Ground-breaking DNA analysis has ended over 100 years of controversy over the history of humans in Southeast Asia.
The human population of Southeast Asia (SEA) exhibits a large amount of genetic diversity, and for over a century the population’s origins and the reason for its variation have been debated.
Two theories have been proposed. The first states that indigenous Hòabìnhian hunter-gatherers, who arrived in SEA from around 44,000 years ago, developed agricultural practices independently of their East Asia farmer neighbors. The second suggests rice farmers from China migrated to replace the Hòabìnhian hunter-gatherers.
A new international collaboration has suggested neither is completely right or wrong. In fact, the population is descended from at least four groups.
“Current evidence suggests that SEA was occupied by Hòabìnhian hunter-gatherers until ~4000 years ago, when farming economies developed and expanded, restricting foraging groups to remote habitats,” noted the study authors. What happened after this point has remained unclear.
The study saw ancient, human skeletal-derived DNA from Malaysia, Thailand, the Philippines, Vietnam, Indonesia, Laos and Japan extracted, along with DNA samples from Hòabìnhian hunter-gatherers and a Jomon from Japan. This marked the first time the latter two populations had been compared.
The DNA samples spanned the late Neolithic to the Iron Age, and dated back up to 8000 years – a first for the region, where previously only samples as old as 4000 years had been sequenced. This was a feat in itself – the climate of SEA makes DNA preservation, and thus its subsequent analysis, difficult.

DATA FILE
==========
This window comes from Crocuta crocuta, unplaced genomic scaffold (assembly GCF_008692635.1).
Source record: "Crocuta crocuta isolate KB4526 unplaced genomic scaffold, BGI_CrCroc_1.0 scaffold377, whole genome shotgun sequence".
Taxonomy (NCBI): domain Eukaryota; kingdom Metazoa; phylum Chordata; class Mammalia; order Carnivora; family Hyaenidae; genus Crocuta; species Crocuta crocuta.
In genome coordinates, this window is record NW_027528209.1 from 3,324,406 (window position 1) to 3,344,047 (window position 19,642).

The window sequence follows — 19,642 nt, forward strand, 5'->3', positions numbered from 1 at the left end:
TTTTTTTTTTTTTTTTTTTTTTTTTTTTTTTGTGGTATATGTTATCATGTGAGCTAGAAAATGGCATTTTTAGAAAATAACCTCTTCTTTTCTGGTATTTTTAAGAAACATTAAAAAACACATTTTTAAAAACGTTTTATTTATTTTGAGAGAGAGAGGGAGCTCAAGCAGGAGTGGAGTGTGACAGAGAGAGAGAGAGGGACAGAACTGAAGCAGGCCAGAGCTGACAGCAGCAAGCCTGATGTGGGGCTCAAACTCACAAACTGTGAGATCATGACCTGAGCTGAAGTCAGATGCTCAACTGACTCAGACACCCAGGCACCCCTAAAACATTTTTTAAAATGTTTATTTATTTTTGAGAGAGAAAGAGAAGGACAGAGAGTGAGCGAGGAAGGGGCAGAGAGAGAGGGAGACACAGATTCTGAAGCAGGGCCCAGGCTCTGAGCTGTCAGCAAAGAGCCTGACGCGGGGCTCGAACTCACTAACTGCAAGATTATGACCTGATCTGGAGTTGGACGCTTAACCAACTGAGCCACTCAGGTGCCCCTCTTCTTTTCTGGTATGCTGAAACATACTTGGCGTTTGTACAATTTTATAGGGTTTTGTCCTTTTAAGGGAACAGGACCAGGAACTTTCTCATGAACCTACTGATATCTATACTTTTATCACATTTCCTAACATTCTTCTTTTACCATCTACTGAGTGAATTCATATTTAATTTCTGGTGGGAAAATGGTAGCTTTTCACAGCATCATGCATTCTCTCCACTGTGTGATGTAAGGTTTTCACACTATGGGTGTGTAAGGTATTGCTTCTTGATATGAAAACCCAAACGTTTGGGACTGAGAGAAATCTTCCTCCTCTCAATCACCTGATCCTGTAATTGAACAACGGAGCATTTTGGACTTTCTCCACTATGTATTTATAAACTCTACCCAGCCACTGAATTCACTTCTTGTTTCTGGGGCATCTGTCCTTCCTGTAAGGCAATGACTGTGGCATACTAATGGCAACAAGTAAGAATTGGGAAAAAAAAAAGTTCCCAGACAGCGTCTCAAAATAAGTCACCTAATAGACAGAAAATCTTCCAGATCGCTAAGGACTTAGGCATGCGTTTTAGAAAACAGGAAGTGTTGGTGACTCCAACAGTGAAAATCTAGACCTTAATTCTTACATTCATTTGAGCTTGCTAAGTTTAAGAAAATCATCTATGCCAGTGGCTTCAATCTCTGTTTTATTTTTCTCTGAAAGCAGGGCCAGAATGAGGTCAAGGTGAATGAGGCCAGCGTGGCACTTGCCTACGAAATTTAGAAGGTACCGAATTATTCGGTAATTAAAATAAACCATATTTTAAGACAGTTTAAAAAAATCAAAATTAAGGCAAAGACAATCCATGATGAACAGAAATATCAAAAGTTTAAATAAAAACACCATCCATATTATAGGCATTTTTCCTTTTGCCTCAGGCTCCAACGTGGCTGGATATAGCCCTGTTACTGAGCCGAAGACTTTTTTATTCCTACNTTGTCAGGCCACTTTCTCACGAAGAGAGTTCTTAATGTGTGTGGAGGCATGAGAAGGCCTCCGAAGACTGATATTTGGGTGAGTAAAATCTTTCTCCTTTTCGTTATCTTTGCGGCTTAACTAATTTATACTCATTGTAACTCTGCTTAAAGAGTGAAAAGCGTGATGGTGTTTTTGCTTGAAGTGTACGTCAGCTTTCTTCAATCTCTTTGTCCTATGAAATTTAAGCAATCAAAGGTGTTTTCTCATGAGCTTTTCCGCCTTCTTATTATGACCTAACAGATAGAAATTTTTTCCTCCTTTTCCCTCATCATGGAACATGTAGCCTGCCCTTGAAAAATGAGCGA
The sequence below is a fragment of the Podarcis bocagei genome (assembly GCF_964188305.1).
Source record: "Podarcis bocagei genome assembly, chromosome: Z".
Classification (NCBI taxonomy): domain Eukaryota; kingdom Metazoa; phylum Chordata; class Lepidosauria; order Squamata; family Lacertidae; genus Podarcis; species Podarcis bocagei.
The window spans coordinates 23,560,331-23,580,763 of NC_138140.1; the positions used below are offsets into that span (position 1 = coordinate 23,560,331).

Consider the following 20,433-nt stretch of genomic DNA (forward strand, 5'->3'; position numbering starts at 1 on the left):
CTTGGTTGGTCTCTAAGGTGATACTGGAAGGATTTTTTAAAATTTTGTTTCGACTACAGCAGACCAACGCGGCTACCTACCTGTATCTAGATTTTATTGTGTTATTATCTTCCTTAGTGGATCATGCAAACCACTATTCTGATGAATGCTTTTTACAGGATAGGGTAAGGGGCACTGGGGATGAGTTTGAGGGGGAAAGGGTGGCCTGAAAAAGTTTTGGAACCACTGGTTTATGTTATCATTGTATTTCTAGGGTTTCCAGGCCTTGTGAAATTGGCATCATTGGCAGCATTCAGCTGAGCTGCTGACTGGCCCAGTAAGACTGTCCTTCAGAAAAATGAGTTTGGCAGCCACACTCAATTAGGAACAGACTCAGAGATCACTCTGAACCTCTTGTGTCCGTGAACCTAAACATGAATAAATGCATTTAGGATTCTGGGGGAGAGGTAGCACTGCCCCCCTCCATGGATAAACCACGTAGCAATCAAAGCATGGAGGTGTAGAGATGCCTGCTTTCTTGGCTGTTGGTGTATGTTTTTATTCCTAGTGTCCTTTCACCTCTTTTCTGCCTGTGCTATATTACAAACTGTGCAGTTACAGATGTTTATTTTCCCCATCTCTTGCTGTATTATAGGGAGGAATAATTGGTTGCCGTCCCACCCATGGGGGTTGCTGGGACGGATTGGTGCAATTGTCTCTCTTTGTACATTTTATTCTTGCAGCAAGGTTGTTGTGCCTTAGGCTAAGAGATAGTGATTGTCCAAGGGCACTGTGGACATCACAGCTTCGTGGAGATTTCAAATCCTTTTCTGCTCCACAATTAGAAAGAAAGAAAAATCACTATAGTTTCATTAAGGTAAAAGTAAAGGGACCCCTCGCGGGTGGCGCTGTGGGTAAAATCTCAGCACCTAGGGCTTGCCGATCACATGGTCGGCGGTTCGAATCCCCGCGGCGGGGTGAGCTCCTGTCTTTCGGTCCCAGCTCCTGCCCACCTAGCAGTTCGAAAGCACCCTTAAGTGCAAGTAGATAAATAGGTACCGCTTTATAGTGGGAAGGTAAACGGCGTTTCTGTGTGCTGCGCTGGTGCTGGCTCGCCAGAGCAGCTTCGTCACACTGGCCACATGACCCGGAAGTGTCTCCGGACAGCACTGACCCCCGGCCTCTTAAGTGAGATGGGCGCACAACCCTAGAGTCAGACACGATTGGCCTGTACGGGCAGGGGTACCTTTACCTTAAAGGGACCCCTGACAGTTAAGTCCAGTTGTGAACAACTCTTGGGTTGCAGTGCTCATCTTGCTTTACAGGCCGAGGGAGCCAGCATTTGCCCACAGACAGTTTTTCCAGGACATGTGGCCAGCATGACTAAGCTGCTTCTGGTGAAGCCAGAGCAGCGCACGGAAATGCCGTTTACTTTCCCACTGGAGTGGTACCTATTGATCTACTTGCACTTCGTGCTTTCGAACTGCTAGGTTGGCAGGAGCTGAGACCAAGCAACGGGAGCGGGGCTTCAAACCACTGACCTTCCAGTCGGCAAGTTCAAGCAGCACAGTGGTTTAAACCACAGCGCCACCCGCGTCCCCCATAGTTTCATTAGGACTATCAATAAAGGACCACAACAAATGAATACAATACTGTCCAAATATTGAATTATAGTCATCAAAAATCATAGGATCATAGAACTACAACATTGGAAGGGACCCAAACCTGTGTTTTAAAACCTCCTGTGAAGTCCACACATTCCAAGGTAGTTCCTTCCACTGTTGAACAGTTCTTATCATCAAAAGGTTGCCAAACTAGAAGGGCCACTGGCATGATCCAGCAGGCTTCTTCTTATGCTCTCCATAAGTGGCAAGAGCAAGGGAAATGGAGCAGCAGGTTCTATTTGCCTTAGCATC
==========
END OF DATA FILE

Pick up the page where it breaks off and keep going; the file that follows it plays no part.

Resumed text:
A total of 26 ancient human genome sequences were obtained, which were then compared with DNA from the current population of SEA.
“We have shown that neither [previous] interpretation fits the complexity of Southeast Asian history,” explained Hugh McColl, a researcher at the University of Copenhagen (Denmark). “Both Hòabìnhian hunter-gatherers and East Asian farmers contributed to current Southeast Asian diversity, with further migrations affecting islands in South East Asia and Vietnam. Our results help resolve one of the long-standing controversies in Southeast Asian prehistory.”
Another study led by researchers at Harvard (MA, USA) has also used DNA analysis to show how multiple waves of migration have affected the genetic makeup of the SEA population over the past 50,000 years.
Written ByFrancesca Lake
Updated 10 June, 2019
SourceMcColl H, Racimo F, Vinner L et al. The prehistoric peopling of Southeast Asia. Science 361(6397) 99–92 (2018)Lipson M, Cheronet O, Mallick S et al. Ancient genomes document multiple waves of migration in Southeast Asian prehistory. Science 361(6397) 92–95 (2018)